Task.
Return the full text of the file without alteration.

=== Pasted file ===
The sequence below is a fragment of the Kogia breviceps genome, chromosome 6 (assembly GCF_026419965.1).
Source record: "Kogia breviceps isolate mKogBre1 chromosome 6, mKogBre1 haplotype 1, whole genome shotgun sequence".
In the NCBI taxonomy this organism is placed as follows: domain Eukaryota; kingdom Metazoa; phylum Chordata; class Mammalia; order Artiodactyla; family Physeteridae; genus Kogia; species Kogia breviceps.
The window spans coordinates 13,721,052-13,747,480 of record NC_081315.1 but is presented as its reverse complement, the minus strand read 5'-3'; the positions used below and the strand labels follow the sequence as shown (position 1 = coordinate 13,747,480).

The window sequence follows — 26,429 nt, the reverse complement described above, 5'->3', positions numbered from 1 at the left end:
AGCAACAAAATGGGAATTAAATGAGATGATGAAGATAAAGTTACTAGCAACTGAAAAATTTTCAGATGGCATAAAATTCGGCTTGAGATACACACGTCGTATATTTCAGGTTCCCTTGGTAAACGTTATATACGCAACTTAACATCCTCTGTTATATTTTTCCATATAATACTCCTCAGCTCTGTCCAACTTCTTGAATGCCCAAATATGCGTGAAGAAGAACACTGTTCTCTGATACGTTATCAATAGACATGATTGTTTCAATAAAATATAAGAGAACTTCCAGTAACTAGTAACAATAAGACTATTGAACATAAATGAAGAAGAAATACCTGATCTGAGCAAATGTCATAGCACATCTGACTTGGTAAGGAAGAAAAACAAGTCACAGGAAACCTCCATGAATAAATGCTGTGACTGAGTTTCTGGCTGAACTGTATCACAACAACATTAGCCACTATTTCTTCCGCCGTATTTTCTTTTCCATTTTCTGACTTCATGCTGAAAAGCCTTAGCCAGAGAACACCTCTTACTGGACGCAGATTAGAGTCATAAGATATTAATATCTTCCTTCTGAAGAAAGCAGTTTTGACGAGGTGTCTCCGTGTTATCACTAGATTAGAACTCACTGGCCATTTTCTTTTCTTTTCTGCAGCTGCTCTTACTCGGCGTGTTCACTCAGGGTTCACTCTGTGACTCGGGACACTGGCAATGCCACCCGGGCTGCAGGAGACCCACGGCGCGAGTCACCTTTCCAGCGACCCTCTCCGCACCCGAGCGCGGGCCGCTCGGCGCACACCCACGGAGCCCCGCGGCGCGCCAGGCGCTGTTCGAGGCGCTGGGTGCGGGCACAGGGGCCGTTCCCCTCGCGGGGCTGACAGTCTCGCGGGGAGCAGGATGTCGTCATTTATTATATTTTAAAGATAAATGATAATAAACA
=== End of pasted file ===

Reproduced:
The sequence below is a fragment of the Kogia breviceps genome, chromosome 6 (assembly GCF_026419965.1).
Source record: "Kogia breviceps isolate mKogBre1 chromosome 6, mKogBre1 haplotype 1, whole genome shotgun sequence".
In the NCBI taxonomy this organism is placed as follows: domain Eukaryota; kingdom Metazoa; phylum Chordata; class Mammalia; order Artiodactyla; family Physeteridae; genus Kogia; species Kogia breviceps.
The window spans coordinates 13,721,052-13,747,480 of record NC_081315.1 but is presented as its reverse complement, the minus strand read 5'-3'; the positions used below and the strand labels follow the sequence as shown (position 1 = coordinate 13,747,480).

The window sequence follows — 26,429 nt, the reverse complement described above, 5'->3', positions numbered from 1 at the left end:
AGCAACAAAATGGGAATTAAATGAGATGATGAAGATAAAGTTACTAGCAACTGAAAAATTTTCAGATGGCATAAAATTCGGCTTGAGATACACACGTCGTATATTTCAGGTTCCCTTGGTAAACGTTATATACGCAACTTAACATCCTCTGTTATATTTTTCCATATAATACTCCTCAGCTCTGTCCAACTTCTTGAATGCCCAAATATGCGTGAAGAAGAACACTGTTCTCTGATACGTTATCAATAGACATGATTGTTTCAATAAAATATAAGAGAACTTCCAGTAACTAGTAACAATAAGACTATTGAACATAAATGAAGAAGAAATACCTGATCTGAGCAAATGTCATAGCACATCTGACTTGGTAAGGAAGAAAAACAAGTCACAGGAAACCTCCATGAATAAATGCTGTGACTGAGTTTCTGGCTGAACTGTATCACAACAACATTAGCCACTATTTCTTCCGCCGTATTTTCTTTTCCATTTTCTGACTTCATGCTGAAAAGCCTTAGCCAGAGAACACCTCTTACTGGACGCAGATTAGAGTCATAAGATATTAATATCTTCCTTCTGAAGAAAGCAGTTTTGACGAGGTGTCTCCGTGTTATCACTAGATTAGAACTCACTGGCCATTTTCTTTTCTTTTCTGCAGCTGCTCTTACTCGGCGTGTTCACTCAGGGTTCACTCTGTGACTCGGGACACTGGCAATGCCACCCGGGCTGCAGGAGACCCACGGCGCGAGTCACCTTTCCAGCGACCCTCTCCGCACCCGAGCGCGGGCCGCTCGGCGCACACCCACGGAGCCCCGCGGCGCGCCAGGCGCTGTTCGAGGCGCTGGGTGCGGGCACAGGGGCCGTTCCCCTCGCGGGGCTGACAGTCTCGCGGGGAGCAGGATGTCGTCATTTATTATATTTTAAAGATAAATGATAATAAACA